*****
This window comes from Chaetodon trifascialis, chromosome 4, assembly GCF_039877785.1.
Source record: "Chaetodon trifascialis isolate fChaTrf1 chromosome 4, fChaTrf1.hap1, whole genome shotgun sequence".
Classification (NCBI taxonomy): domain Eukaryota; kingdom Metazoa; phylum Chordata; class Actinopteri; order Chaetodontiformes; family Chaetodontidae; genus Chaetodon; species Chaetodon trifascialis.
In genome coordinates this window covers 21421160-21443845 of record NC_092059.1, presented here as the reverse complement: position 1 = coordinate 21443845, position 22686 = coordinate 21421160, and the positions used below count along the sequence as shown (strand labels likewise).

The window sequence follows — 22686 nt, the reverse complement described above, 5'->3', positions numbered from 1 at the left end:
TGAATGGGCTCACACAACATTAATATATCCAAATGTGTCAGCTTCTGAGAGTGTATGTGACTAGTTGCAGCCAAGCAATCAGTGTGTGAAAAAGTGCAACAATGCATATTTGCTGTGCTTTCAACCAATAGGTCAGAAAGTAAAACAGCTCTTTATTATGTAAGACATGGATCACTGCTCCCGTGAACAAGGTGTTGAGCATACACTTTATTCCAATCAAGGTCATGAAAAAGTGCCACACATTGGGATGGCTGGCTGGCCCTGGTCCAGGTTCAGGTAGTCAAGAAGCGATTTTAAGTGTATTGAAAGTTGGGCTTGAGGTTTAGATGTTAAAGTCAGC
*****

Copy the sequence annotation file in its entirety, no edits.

This window comes from Chaetodon trifascialis, chromosome 4, assembly GCF_039877785.1.
Source record: "Chaetodon trifascialis isolate fChaTrf1 chromosome 4, fChaTrf1.hap1, whole genome shotgun sequence".
Classification (NCBI taxonomy): domain Eukaryota; kingdom Metazoa; phylum Chordata; class Actinopteri; order Chaetodontiformes; family Chaetodontidae; genus Chaetodon; species Chaetodon trifascialis.
In genome coordinates this window covers 21421160-21443845 of record NC_092059.1, presented here as the reverse complement: position 1 = coordinate 21443845, position 22686 = coordinate 21421160, and the positions used below count along the sequence as shown (strand labels likewise).

The window sequence follows — 22686 nt, the reverse complement described above, 5'->3', positions numbered from 1 at the left end:
TGAATGGGCTCACACAACATTAATATATCCAAATGTGTCAGCTTCTGAGAGTGTATGTGACTAGTTGCAGCCAAGCAATCAGTGTGTGAAAAAGTGCAACAATGCATATTTGCTGTGCTTTCAACCAATAGGTCAGAAAGTAAAACAGCTCTTTATTATGTAAGACATGGATCACTGCTCCCGTGAACAAGGTGTTGAGCATACACTTTATTCCAATCAAGGTCATGAAAAAGTGCCACACATTGGGATGGCTGGCTGGCCCTGGTCCAGGTTCAGGTAGTCAAGAAGCGATTTTAAGTGTATTGAAAGTTGGGCTTGAGGTTTAGATGTTAAAGTCAGC